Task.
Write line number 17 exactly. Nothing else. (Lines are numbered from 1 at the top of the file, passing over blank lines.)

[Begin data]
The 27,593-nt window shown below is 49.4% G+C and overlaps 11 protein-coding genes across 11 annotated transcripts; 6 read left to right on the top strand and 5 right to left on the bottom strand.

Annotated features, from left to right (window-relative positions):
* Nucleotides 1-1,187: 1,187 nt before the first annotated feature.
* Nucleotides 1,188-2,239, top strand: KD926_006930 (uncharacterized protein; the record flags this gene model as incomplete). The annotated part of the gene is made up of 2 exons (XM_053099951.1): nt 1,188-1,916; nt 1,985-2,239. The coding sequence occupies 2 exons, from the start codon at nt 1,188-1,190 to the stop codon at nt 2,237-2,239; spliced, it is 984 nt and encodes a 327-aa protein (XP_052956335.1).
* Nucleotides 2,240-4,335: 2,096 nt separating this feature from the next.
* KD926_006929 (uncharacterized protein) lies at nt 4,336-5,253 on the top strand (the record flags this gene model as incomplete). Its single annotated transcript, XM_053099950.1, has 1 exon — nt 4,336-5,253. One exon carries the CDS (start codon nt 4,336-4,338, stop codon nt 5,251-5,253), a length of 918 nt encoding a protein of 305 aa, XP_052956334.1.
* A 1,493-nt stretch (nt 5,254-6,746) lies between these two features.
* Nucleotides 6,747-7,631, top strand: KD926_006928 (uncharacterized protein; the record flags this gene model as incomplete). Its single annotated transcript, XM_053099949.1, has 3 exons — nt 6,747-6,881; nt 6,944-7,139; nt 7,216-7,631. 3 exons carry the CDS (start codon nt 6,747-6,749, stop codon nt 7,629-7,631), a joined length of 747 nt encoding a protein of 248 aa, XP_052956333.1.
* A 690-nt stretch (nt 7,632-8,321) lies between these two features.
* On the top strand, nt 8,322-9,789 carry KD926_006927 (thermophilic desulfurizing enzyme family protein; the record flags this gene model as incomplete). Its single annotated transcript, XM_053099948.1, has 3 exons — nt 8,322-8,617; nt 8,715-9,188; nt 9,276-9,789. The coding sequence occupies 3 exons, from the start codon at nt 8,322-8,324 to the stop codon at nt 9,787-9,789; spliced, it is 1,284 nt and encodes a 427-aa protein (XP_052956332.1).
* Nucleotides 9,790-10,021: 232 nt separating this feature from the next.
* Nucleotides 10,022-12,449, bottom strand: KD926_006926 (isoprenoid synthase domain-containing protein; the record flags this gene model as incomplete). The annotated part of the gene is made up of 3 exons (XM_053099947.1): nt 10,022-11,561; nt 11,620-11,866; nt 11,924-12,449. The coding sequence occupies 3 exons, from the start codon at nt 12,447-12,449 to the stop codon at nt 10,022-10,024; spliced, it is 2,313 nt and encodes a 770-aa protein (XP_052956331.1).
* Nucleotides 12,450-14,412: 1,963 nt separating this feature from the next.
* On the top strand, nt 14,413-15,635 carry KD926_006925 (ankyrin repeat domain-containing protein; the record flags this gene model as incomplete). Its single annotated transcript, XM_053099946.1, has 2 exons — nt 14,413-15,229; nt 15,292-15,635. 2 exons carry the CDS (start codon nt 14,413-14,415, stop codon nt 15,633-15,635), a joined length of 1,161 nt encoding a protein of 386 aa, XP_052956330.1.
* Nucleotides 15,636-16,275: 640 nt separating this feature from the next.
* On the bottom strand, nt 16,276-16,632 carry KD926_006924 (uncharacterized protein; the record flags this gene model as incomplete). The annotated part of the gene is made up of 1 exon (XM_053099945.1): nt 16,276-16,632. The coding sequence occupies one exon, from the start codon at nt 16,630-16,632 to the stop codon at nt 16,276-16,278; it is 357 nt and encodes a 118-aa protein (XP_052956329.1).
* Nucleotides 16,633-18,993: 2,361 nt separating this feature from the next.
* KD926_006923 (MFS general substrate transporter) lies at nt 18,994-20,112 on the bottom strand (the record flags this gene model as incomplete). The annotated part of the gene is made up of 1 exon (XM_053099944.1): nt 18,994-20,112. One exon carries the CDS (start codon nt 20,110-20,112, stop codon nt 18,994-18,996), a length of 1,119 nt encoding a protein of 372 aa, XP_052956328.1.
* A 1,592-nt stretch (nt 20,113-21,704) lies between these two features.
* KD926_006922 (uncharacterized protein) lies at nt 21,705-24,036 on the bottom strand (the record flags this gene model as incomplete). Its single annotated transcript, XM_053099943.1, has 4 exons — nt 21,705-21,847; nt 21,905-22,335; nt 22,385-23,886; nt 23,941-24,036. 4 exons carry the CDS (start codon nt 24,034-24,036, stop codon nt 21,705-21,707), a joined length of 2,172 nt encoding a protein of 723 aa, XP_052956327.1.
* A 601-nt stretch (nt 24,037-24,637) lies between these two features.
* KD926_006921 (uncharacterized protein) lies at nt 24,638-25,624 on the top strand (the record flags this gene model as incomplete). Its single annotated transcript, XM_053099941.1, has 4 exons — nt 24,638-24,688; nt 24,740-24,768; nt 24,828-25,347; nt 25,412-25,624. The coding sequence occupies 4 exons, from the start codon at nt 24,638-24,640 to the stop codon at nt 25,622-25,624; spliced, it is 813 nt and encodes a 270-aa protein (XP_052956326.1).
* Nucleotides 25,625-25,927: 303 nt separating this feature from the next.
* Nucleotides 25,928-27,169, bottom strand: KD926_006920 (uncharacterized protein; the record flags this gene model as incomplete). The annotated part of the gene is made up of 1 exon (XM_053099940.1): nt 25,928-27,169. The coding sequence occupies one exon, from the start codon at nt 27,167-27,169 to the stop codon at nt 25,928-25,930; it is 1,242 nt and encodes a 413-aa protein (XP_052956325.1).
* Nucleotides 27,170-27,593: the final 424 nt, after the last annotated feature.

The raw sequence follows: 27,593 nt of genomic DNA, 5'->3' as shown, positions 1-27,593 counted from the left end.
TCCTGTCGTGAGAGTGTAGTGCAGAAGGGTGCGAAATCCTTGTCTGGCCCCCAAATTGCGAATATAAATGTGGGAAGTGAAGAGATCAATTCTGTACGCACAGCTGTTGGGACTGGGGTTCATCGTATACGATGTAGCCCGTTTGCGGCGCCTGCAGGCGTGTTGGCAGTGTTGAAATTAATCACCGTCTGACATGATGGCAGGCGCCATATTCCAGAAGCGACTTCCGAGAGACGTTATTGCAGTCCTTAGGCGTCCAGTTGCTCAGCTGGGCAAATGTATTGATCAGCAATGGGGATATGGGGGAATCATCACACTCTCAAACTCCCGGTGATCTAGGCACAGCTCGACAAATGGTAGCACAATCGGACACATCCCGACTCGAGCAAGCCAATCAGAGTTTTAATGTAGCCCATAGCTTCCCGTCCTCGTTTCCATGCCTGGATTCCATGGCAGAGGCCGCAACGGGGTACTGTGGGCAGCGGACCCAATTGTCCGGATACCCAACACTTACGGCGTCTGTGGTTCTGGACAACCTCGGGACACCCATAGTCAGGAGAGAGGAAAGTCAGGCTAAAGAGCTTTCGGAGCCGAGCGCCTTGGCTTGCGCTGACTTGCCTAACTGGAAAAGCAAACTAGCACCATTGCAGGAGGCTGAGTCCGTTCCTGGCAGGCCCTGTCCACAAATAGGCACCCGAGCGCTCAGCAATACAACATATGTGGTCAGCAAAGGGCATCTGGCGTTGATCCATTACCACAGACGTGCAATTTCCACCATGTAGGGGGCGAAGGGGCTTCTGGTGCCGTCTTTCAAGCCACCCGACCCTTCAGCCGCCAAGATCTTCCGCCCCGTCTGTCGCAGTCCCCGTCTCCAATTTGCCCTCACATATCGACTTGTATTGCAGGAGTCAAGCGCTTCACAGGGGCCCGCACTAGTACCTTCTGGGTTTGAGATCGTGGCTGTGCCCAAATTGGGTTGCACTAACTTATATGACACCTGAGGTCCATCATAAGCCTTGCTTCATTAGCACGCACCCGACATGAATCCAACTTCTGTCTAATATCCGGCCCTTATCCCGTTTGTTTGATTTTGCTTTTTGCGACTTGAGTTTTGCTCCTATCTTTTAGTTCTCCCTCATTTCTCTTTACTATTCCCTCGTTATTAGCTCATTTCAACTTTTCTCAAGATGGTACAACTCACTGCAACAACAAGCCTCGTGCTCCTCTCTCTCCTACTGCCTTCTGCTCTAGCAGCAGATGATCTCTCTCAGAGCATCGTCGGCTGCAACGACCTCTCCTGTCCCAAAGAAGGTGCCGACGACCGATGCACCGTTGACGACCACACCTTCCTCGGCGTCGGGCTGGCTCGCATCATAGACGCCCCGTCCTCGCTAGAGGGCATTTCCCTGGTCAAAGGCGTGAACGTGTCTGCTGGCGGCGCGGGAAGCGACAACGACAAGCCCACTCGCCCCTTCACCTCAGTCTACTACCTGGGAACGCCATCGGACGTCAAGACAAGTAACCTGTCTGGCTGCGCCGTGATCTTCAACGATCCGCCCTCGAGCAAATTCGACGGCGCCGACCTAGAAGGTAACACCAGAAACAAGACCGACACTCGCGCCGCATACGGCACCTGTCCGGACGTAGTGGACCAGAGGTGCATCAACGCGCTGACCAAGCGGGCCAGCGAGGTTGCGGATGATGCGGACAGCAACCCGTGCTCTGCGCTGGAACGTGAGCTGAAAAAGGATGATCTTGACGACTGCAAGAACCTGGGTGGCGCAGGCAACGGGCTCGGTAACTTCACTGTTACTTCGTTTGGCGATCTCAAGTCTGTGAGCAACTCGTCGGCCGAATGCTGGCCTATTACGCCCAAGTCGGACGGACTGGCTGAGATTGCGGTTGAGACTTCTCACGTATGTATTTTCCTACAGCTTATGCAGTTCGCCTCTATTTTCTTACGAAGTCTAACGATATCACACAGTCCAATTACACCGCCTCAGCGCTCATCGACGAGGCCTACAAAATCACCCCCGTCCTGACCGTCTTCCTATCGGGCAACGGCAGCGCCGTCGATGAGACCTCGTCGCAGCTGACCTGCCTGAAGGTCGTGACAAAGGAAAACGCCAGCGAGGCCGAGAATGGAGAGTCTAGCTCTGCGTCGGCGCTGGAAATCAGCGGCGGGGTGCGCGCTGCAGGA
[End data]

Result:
* Nucleotides 16,633-18,993: 2,361 nt separating this feature from the next.